ICYMI: Hacker groups attack UK and bosses fear an inside job

A week is a long time in cybersecurity, so here’s a round-up of the Cyber Magazine articles that have been starting conversations around the world

GCHQ says UK under attack from groups in Russia and Iran

The UK’s National Cyber Security Centre (NCSC) has warned of the threat from targeted spear-phishing campaigns against organisations and individuals carried out by cyber groups working out of Russia and Iran. GCHQ’s NCSC advisory shared details about the techniques and tactics used by the attackers and mitigation advice to combat the continuing threat.

Read the full story here.

One in five business leaders fear cybersecurity “inside job”

Mistakes made by staff leading to cybersecurity breaches are feared almost as much as genuine attacks by hackers, according to new research, which also revealed that more than one in five leaders worry an employee may carry out a malicious insider attack. The survey by EisnerAmper's Outsourced IT Services practice,  found that 71% of respondents worry about accidental internal staff error as one of the top threats facing their companies, while concern about outside hackers was reported as a top threat by 75%. An additional 23% said they worry about malicious intent by an employee, say researchers.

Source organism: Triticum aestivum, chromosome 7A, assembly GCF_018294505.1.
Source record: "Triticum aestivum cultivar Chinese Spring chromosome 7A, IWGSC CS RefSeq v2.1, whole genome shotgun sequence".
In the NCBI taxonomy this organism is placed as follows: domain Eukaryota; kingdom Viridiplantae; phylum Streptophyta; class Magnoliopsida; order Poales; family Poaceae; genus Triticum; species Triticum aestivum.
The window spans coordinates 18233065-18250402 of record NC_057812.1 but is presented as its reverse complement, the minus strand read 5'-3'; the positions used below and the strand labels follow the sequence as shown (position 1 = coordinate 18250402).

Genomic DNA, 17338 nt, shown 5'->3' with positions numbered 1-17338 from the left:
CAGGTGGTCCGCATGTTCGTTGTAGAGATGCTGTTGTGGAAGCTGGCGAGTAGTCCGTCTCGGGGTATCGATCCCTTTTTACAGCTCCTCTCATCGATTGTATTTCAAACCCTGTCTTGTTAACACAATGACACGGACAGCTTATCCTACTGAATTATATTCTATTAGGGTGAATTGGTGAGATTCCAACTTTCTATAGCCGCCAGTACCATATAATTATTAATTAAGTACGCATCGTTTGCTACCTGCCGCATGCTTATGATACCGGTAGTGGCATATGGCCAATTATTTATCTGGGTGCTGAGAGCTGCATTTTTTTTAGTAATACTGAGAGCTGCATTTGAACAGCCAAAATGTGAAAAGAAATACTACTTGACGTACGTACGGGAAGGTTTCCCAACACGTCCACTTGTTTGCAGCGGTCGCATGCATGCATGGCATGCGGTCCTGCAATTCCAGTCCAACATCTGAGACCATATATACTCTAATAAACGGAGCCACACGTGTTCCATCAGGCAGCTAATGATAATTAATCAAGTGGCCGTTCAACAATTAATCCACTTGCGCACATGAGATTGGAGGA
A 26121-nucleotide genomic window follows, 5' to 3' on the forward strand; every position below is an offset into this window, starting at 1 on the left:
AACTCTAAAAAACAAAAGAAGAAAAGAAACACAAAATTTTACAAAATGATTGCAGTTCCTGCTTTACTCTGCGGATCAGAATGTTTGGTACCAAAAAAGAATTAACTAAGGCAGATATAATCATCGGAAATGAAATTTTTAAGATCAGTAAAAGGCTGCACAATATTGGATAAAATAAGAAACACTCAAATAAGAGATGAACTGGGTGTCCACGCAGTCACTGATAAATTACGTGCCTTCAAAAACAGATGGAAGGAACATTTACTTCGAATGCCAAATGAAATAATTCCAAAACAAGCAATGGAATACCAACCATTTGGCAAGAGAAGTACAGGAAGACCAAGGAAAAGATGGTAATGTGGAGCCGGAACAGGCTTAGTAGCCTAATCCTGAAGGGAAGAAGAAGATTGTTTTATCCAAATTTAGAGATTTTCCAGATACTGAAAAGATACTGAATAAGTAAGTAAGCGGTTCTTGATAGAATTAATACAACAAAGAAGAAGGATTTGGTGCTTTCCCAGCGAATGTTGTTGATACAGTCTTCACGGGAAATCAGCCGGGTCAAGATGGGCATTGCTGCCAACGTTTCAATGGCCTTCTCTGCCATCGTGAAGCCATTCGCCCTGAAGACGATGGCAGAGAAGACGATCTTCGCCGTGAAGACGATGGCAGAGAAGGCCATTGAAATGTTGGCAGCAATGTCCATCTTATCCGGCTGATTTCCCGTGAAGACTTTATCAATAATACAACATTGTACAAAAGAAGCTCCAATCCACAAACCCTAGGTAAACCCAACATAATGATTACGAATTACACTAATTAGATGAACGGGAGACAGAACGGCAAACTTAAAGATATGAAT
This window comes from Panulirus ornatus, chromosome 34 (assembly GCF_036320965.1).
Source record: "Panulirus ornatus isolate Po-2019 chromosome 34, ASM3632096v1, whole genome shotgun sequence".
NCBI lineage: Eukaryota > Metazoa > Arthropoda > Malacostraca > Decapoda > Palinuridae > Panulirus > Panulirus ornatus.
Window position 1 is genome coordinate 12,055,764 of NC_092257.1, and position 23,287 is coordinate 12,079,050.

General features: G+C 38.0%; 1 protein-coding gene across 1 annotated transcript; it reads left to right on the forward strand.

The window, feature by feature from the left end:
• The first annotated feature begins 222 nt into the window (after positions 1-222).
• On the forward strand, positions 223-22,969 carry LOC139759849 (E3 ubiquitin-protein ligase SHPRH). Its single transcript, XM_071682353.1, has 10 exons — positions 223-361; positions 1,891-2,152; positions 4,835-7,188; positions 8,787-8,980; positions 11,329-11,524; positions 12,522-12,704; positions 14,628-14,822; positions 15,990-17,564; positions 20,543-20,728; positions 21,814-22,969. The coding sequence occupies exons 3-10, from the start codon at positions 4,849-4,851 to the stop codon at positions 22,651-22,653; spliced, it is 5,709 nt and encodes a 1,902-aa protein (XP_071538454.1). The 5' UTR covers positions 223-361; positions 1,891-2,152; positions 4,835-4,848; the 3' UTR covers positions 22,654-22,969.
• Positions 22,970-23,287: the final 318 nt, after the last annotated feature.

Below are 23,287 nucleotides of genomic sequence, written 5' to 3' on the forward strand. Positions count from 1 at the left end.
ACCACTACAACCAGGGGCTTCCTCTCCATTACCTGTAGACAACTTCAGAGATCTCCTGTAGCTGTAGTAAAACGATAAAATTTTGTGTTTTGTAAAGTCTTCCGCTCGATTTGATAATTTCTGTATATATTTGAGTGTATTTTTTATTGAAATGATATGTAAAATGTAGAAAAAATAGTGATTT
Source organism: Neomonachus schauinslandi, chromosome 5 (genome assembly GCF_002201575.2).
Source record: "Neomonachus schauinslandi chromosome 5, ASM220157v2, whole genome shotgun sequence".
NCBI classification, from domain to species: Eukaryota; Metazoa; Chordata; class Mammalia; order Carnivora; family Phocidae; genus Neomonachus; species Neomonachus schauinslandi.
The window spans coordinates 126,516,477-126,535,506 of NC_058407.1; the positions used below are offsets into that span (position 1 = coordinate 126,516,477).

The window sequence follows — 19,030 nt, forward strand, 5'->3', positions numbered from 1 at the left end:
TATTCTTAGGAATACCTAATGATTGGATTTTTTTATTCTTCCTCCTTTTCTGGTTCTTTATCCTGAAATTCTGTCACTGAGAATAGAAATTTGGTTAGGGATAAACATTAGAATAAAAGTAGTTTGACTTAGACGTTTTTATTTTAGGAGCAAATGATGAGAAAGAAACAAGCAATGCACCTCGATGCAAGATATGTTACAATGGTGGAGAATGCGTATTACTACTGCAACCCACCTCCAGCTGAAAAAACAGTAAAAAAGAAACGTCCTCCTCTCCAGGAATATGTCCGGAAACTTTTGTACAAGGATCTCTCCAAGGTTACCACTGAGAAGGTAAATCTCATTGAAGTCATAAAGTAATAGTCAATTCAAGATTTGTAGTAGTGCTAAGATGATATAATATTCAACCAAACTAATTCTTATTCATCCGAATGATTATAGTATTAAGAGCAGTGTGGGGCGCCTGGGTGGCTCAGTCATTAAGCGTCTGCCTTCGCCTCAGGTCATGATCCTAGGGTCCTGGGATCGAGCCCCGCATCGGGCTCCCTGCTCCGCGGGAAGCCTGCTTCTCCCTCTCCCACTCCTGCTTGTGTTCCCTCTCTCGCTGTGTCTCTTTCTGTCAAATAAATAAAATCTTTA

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Testing time for British intelligence search for girl power

British intelligence and security organisation GCHQ will test thousands of schoolgirls this weekend in a competition designed to find the next cybersecurity champions and help balance the industry’s gender gap. Organised by GCHQ’s National Cyber Security Centre (NCSC), the CyberFirst Girls Competition is set to take place at 13 venues across the UK this Saturday, with the top-performing team in each region crowned the local champion. The competition is open to girls aged 12 to 13 who will work in teams to solve cyber-related puzzles related to cryptography, artificial intelligence, and logic.

Read the full story here.

Top 10 open-source intelligence platforms for amateur spies

Open-source intelligence (OSINT) has become an increasingly valuable tool for organisations, businesses, and individuals like us who want to know what's happening. With the vast amount of online information, knowing where to start and how to make sense of it all can be difficult. OSINT provides a way to collect and analyse publicly available data, which can then be used to make informed decisions or satisfy your curiosity.

Read the full story here.  


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